With the more restrained adventure on offer comes a simpler upgrade system. You can choose to upgrade either style, your own stats or shared abilities between the two, all needing Yen to be upgraded. It’s a simple system, but before long you’ll find yourself feeling invincible and unbeatable, no matter the opponent. Even with the simplistic combat system, some combos do exist, and they feel incredibly satisfying to pull off, similar to the heat actions on offer.

Heat actions are contextual events that deal huge damage, and can only be used when the skill has been unlocked, and the heat meter is high enough. There are too many to mention, but the heat actions provide another facet to the combat and allow different approaches even for the hardest of enemies. There’s nothing quite like punching an enemy in the face as they lay on the floor, and seeing every single blood splatter in slow motion.

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Akame and her Support System

Like a Dragon Gaiden

Like a Dragon Gaiden doesn’t buck the trend regarding the franchise’s well-known substories, however, it does repackage them slightly. The game is full of weird and wonderful side-missions, from helping struggling hosts, to inexperienced, AI-dependent teenagers with dating trouble, and all of these are supplied by Akame, the local fixer, who, with her network of homeless people, is known in high regard around the area.

Between full-on substories and her ‘Stroll-and-Patrol’ missions, you’ll rarely have nothing to do. The latter are far shorter and are little more than fetch requests, but you do get a sense of satisfaction when you’re delivering food to a homeless person, and it breaks up the face-breaking quite nicely.

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Completing these substories and fetch missions has a use as you’ll rise in levels, unlocking new business opportunities, but also raising your rank in the Castle’s Coliseum. The Castle is something that needs to be seen to be believed, and may just be the most outlandish location in the Yakuza franchise, but the Coliseum is exactly what it sounds like.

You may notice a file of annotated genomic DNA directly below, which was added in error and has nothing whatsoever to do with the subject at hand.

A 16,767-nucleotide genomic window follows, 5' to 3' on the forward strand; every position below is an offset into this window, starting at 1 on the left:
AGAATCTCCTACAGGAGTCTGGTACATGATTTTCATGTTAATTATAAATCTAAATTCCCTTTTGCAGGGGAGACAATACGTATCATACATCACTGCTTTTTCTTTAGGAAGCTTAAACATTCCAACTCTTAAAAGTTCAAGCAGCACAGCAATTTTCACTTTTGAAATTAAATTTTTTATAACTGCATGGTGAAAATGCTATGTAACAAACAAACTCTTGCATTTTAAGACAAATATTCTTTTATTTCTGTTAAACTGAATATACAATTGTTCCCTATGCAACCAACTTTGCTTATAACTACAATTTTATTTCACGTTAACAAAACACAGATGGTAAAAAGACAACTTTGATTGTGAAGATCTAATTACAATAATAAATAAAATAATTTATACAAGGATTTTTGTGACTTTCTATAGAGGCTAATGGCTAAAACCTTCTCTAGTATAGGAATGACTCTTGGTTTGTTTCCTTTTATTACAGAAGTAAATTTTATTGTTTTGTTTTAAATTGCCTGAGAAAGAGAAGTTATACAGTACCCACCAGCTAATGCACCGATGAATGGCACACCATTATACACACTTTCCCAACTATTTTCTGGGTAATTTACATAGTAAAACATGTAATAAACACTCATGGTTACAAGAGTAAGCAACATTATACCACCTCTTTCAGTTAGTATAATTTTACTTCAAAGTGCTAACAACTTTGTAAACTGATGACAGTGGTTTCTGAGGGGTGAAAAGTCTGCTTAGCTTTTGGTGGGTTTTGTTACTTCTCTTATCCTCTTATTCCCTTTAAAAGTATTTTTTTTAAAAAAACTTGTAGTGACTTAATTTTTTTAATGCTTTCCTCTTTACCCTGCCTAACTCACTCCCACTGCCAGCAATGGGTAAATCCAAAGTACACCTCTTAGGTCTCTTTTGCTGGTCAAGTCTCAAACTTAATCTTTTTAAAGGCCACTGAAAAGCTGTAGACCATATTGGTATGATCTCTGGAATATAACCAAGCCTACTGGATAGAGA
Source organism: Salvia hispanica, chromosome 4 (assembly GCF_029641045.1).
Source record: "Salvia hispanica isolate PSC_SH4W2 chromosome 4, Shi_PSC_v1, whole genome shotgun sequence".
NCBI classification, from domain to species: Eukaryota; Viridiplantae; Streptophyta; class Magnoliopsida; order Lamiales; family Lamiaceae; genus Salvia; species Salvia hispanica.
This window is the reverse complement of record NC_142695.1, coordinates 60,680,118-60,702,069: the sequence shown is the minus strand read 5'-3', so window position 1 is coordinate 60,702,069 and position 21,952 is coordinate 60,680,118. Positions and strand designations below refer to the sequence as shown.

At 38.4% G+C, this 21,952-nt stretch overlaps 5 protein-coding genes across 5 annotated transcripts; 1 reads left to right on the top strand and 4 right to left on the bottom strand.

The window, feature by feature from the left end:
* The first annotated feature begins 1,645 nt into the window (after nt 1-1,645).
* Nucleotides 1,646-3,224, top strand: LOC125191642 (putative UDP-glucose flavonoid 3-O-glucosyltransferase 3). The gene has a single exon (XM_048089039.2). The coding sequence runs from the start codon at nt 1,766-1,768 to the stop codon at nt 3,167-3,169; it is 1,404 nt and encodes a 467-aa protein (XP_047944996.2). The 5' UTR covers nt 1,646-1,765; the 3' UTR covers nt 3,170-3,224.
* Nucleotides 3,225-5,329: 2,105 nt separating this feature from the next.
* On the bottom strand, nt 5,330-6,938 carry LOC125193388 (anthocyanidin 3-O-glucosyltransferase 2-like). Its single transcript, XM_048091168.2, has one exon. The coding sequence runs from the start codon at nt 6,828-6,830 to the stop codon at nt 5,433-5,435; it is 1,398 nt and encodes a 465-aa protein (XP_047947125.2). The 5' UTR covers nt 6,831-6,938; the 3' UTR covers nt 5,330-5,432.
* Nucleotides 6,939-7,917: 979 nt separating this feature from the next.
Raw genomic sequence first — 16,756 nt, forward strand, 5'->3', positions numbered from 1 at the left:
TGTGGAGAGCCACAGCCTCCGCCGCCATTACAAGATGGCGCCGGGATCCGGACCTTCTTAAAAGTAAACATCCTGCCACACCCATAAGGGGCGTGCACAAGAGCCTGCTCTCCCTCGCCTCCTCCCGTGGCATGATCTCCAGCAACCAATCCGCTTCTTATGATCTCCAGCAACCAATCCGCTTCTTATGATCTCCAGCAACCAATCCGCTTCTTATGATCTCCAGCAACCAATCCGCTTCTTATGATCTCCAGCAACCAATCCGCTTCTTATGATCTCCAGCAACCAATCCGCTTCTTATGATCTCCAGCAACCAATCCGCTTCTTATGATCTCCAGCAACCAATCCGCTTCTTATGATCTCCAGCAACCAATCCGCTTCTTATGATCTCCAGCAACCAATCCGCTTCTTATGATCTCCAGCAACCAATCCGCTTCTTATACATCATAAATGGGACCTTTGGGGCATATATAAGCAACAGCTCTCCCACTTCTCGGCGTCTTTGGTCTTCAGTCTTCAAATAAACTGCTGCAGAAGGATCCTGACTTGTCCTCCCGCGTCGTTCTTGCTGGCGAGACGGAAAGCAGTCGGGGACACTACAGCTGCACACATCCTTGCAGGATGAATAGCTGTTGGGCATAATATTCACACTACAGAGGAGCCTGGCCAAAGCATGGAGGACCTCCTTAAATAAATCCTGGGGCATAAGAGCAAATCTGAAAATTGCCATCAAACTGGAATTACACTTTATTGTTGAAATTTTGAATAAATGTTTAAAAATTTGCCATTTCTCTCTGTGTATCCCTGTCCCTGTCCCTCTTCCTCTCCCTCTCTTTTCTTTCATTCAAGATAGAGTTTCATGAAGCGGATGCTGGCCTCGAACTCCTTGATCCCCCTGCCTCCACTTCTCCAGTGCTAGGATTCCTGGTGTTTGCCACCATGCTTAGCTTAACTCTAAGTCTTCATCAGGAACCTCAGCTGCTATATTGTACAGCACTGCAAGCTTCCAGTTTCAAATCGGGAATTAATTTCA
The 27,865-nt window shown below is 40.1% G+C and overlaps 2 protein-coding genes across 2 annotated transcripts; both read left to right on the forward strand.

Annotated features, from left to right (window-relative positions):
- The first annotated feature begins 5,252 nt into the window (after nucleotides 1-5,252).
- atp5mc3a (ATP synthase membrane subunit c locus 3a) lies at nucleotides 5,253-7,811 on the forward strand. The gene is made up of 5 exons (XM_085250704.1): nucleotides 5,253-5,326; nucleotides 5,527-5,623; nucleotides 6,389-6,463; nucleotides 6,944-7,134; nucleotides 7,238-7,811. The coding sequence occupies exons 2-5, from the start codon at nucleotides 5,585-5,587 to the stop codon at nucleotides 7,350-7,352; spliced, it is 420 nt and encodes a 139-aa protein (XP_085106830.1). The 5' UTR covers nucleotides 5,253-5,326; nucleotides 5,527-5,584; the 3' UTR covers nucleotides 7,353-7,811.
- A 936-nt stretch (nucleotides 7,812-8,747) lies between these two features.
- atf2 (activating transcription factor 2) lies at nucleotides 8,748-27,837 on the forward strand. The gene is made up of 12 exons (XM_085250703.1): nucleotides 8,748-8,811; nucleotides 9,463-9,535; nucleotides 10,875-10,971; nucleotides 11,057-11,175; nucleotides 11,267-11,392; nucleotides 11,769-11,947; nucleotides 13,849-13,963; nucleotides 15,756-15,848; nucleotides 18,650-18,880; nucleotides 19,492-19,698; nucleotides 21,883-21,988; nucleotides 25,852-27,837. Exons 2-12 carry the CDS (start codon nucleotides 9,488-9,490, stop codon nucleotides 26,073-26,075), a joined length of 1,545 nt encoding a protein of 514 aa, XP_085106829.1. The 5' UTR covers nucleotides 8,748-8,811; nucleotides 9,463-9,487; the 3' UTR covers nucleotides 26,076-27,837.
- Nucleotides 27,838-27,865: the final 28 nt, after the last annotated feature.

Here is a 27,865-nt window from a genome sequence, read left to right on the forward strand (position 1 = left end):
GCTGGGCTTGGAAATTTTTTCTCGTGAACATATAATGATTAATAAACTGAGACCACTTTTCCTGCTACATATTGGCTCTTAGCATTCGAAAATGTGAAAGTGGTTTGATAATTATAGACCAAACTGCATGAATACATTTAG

A gladiatorial arena for fighters to test their mettle, you’ll be able to work out Kiryu’s many anger issues inside of it, rising to the top and aiming to be the best fighter, all whilst keeping your true identity secret. It’s a fine balancing act.

For a smaller entry Like a Dragon Gaiden offers a lot, both with content in the short term, but also influence on the larger Yakuza storyline at play. It harkens back to previous installments regularly, and connects to the future ones too, filling in gaps in Kiryu’s story and rounding him out even further.

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The reused and revisited locations are a mixture of familiar and overused, but they don’t overstay their welcome in this installment, and the new additions of The Castle help alleviate any potential boredom, whilst the combat introduces a new side to Kiryu, with new abilities and moves, it can feel repetitive after a while.

As a whole, fans of the franchise will not be disappointed, and it will prove an easy jumping-on-point for newcomers alike with the constant recaps of the story so far, but for those looking for a longer, more in-depth entry to the franchise, you’ll be a little disappointed and may have to wait for Like a Dragon: Infinite Wealth next year.

7/10

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Like a Dragon Gaiden: The Man Who Erased His Name was played on PlayStation 5 and reviewed on a code supplied by Indigo Pearl. As featured on OpenCritic.

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Written by Luke Addison

Articles Published: 437

Luke Addison is the Lead Video Game Critic and Gaming Editor. As likely to be caught listening to noughties rock as he is watching the latest blockbuster cinema release, Luke is the quintessential millennial wistfully wishing after a forgotten era of entertainment. Also a diehard Chelsea fan, for his sins.

Twitter: @callmeafilmnerd